Satellite data received by the Punjab Remote Sensing Centre (PRSC) reveals that there were 43,660 stubble-burning incidents in the state between September 27 and November 18, but almost half of them took place in just eight days beginning October 28, pointing to a clear link between the burning of crop residue and the smog in Delhi. While Delhi CM Arvind Kejriwal met his Haryana counterpart Manohar Lal Khattar to discuss the problem, his request to meet his opposite number in Punjab, Amarinder Singh, was turned down by the latter, saying the meeting would be “meaningless and futile”.
Baldev Singh Dhillon, vice-chancellor of Punjab Agricultural University in Ludhiana, says the government must first provide, at subsidised rates, the machinery for cutting rice stubble and sowing wheat. “Second, the rice cultivation area in Punjab has to shrink not just to tackle pollution but also to curb the growing water crisis.” A 2015 IIT-Kanpur study of air pollution in Delhi found that in winter, stubble-burning and vehicles account for a quarter each of PM 2.5 emissions, and in summer, road dust, coal and fly ash contribute more than half the emissions.
Minister Puri says “things will improve”. “The prime minister has designated his principal secretary to coordinate with the state governments concerned, and I can say this much that, you won’t see the problem of pollution in November 2018,” he told ET Magazine. (See interview “We Must Have Tall Buildings in All Cities”) While pollution rises sharply in Delhi around November, it is a problem through the year. Data released by WHO last year found the annual mean PM 2.5 in the city to be 12 times the acceptable level. Ten of the 20 most polluted cities were in India, including Gwalior, Patna and Allahabad.
Problem on Wheels
A key component of making cities livable is public transport and infrastructure. Pai says there needs to be an integration of different modes of public transport like buses, trains and the metro. But in a city like Mumbai, it is easier said than done because buses come under the BMC, trains under the Railway Ministry and the metro is handled by the Mumbai Metropolitan Regional Development Authority. Ajoy Mehta, who heads BMC, says cities like Mumbai have legacy systems. “To disrupt them for no reason doesn’t make sense. We can’t run the trains or build the Metro, but yes, coordination has to be better between agencies.”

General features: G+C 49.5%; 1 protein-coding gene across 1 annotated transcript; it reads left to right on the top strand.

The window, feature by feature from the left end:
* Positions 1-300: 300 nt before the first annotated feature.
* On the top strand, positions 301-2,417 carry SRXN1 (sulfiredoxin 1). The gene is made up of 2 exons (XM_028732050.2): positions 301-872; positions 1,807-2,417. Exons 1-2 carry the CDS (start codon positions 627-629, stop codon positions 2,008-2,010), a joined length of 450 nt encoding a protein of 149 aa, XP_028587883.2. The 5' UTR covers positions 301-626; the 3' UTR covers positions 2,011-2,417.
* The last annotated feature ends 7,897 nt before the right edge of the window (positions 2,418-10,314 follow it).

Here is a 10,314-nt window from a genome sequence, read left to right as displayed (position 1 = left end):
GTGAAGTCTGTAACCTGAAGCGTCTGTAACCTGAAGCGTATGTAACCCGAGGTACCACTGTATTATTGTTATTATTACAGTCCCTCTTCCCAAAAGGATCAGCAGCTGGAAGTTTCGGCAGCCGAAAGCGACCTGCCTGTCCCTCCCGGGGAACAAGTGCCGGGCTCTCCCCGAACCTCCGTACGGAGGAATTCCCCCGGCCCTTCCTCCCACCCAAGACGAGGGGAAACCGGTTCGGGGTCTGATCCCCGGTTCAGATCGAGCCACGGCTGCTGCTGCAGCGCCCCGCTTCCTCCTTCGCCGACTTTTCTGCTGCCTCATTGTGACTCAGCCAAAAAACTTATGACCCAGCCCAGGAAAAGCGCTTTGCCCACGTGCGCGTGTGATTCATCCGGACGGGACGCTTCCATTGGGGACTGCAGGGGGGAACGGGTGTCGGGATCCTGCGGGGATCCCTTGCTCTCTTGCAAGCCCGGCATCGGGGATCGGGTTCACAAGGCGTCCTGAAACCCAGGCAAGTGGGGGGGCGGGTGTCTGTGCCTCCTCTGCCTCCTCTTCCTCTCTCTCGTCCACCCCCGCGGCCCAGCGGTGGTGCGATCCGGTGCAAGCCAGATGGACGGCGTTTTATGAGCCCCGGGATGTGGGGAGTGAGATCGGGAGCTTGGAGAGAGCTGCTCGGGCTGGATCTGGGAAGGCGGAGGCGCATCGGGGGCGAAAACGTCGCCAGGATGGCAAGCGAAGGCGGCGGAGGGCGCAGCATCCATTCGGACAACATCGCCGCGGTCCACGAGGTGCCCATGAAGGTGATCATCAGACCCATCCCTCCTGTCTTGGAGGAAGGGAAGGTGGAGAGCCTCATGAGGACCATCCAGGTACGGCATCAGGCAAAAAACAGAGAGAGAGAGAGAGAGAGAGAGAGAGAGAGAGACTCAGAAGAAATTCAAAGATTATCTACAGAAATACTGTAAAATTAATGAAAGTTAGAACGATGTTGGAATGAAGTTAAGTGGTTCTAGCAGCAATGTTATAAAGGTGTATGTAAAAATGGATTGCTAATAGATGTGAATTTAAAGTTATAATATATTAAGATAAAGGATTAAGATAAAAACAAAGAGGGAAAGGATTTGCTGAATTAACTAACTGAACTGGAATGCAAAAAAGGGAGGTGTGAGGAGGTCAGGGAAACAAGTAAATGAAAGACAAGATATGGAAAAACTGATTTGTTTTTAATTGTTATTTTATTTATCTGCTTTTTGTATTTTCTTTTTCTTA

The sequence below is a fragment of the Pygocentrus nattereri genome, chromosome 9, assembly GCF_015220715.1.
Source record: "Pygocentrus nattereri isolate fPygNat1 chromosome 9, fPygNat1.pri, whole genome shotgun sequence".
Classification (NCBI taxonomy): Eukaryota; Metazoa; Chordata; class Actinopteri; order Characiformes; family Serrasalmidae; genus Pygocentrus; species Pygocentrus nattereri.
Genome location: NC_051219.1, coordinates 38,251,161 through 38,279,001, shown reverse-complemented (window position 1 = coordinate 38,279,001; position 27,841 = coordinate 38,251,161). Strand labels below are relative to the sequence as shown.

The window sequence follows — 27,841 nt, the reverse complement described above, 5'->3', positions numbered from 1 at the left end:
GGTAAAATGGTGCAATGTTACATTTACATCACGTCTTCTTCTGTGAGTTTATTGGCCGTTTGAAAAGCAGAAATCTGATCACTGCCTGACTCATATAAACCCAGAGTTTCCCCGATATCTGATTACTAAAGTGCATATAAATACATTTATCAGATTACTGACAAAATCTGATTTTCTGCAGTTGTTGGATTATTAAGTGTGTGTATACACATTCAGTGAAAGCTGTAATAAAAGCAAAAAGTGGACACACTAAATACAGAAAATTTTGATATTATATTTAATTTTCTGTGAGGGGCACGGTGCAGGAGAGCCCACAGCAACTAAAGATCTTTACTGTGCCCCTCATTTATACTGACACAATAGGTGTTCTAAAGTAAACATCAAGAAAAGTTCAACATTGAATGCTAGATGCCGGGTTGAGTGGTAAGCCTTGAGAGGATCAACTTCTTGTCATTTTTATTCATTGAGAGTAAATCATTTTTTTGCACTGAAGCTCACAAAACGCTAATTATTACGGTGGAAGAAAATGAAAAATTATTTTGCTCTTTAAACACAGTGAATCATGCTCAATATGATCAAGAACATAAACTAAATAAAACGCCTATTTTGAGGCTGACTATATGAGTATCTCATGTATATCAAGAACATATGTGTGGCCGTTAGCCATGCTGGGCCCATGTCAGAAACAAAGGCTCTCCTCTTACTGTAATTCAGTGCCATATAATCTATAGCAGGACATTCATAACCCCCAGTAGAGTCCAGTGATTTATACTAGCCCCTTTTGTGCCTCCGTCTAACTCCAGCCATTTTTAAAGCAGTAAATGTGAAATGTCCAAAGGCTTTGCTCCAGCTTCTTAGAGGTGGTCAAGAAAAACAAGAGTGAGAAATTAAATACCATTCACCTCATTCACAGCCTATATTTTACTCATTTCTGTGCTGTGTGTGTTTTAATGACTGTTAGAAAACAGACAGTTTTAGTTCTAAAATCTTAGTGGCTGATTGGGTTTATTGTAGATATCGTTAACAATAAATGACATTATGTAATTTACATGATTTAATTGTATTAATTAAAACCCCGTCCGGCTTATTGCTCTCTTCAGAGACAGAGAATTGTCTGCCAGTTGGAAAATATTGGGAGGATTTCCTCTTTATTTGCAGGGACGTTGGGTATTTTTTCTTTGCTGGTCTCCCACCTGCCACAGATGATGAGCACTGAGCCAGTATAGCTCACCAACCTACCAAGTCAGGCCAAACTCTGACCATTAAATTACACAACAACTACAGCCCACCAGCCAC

Unlike in Mumbai, where water is provided by the municipal corporation, in Bengaluru and Delhi, there is a separate body which does that. Moreover, when Bengaluru’s Varthur and Bellandur lakes started frothing due to solid waste and industrial effluents, there wasn’t one agency that could be tasked with fixing the problem, since the city’s development authority, the water and sewerage board and the state pollution control authority all have a stake in it.
Saurabh Gaidhani, a programme manager with 100 Resilient Cities, says the problem of different government agencies being in charge of a city is not unique to India. “Even the best cities have silos, including New York and Paris. Singapore is an exception because it is a city-state.” When asked about the difbig ficulty in tinkering with the responsibilities of different bodies in a city like Mumbai, Gaidhani says the old system was not made for the kind of change Mumbai has witnessed.